But what I witnessed was Gregory independently communicating his thoughts. There was no prompting of specific words, or guiding of his finger to certain letters. In the few cases where he pointed to the wrong letter, he immediately pointed to the “X” on the board, signifying that he had made an error. What I witnessed was a young man completely aware of what he was saying.
When Gregory was diagnosed at age 2 ½, his parents were told that he would most likely never talk. It was believed that many children with autism had severe intellectual disabilities, and it was almost impossible for Greg and Linda to tell what Gregory could actually understand.
At that time, one in 10,000 children received an autism diagnosis each year. In 2017, that number was one in 45.
“We decided from the very beginning that we were going to do everything we could to maximize his potential,” says Greg. “That has always been our guiding principle.”
Even with access to the best doctors, therapists, and resources available, many facets of Gregory’s autism have remained mystifying.
But Inside Voice has a motto: Confidence in Competence.
It is clear to me why this is such an important aspect of their core philosophy. On the surface, it does appear that Gregory may not even be listening while you talk to him. He may move around, and talk or sing to himself, giving no indication that he is absorbing what is going on around him.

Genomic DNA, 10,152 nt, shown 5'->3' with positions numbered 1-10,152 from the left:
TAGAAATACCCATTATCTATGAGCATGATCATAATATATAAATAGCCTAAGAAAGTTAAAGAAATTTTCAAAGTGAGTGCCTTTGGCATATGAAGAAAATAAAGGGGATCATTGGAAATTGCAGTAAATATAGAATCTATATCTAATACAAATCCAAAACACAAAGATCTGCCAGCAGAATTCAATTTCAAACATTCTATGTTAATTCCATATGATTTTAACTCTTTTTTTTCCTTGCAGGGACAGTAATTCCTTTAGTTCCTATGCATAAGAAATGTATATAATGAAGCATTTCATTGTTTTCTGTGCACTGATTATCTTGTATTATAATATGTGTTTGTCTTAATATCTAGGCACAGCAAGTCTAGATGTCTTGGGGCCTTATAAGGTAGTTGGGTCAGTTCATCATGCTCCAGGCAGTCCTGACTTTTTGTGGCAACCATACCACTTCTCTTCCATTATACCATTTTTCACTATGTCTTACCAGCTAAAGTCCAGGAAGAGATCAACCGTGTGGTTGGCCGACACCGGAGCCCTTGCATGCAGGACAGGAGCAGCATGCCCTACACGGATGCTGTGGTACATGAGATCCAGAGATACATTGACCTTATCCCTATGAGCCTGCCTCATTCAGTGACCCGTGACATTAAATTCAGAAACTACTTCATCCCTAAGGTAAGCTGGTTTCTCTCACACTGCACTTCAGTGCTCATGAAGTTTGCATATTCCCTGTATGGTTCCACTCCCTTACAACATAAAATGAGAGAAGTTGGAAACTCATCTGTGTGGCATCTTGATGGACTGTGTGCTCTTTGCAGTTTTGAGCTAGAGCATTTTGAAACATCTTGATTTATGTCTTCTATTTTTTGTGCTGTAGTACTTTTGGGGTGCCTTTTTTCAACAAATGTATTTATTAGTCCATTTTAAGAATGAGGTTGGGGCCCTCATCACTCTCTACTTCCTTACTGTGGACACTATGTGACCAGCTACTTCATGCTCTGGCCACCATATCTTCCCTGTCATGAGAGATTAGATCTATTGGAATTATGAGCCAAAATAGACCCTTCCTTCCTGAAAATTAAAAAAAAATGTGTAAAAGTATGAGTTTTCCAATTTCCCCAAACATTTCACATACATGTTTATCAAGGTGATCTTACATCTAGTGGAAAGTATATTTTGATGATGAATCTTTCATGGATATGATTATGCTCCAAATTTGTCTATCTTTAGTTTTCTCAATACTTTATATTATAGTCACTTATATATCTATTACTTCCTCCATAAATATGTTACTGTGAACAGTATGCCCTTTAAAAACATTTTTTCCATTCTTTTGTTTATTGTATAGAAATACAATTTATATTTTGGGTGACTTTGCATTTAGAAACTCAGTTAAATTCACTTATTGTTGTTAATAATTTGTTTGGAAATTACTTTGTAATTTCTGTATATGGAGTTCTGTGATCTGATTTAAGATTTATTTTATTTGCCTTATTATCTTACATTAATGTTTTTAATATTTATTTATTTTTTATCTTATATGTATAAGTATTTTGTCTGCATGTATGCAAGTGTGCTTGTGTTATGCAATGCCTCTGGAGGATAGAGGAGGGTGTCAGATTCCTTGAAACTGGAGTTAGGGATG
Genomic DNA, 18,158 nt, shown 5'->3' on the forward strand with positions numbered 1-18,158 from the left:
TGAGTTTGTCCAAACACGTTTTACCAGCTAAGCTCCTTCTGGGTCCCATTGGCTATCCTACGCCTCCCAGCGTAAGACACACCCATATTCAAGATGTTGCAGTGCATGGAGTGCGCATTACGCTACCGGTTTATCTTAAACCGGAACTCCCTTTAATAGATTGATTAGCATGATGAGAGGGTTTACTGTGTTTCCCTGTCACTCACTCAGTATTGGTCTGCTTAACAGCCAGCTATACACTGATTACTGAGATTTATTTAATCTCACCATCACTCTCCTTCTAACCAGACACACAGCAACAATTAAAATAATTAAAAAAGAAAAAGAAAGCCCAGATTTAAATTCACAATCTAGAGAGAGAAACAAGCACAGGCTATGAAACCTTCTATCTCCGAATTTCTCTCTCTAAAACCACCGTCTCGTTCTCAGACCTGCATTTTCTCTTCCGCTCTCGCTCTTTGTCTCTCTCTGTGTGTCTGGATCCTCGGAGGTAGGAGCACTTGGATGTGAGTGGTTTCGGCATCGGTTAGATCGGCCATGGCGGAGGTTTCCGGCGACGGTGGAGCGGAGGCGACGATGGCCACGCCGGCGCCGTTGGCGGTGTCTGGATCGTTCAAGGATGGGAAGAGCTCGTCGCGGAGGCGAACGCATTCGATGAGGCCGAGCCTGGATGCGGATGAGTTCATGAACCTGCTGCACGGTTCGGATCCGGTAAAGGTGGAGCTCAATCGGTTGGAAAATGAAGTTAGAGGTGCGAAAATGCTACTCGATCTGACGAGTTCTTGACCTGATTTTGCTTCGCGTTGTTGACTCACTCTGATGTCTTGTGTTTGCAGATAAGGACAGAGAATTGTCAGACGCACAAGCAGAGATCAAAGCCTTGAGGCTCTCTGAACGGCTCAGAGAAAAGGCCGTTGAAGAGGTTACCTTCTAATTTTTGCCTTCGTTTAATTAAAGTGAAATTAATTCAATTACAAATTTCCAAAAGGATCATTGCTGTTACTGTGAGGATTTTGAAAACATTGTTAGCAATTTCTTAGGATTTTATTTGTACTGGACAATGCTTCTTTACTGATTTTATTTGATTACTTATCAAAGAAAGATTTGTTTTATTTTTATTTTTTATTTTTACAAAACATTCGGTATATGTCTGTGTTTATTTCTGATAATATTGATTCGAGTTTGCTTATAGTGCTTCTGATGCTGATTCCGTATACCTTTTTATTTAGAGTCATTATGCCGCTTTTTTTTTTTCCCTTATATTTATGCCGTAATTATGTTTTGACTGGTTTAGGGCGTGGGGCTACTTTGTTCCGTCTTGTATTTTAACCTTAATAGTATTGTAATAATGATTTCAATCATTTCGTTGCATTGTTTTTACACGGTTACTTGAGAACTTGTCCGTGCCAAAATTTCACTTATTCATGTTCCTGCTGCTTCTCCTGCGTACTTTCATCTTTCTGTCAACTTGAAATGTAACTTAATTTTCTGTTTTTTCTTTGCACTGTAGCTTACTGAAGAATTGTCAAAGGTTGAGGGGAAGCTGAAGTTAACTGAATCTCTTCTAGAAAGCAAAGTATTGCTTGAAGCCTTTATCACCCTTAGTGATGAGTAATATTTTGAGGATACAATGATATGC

“We are so used to judging people’s abilities based on what their bodies can do,” says Emily. “What I have learned to do is presume competence despite what I see on the surface.”
Learning to use the letterboard is “not a magic process,” says Emily. The spellers work hard. Starting with a board that contains larger, hollow letters, the spellers start by using a pencil to point to each letter. As S2C’s website explains: speech is a motor function. S2C works to coordinate the motor skill of communication with the cognitive function of language (our ability to think and understand in words). As spellers achieve fluency, they begin using their index finger to point, as well as a “laminate” – the type of letterboard Gregory now uses – which is a laminated piece of paper, slightly smaller than a typical placemat, with the alphabet printed on it. The ultimate goal is for spellers to be able to use a computer to speak.
Gregory now uses the letterboard as part of his daily routines. While Linda explains they still have their everyday challenges, there are basic aspects of life that have been made much easier because of the letterboard. Linda can find out what kind of sandwich he wants to bring for his lunch break at his job (Gregory works with a job coach and works in the bakery department of a local grocery store, as well as stocking shoes at a local department store, and at a veterinarian’s office once a week). For the first time in his life, if Gregory has a headache, he can now let his mother know that.
He can also do other important things, like call his brother a nerd.
Greg laughs, recalling how Gregory teased his younger brother this way through the letterboard. These are the everyday interactions, the joking around, the busting of one another’s chops, that many families take for granted. Not the Tinos.
Another important part of Gregory’s experience at Inside Voice is the community that he has gained. A group of spellers meet each Saturday for a group session. Again, it may appear to an uninformed observer there is no real interaction happening. But, using their letterboards, the group talks about many topics, they share their feelings, and they even play games like UNO together.
Emily asks Gregory to tell me what the group has named themselves.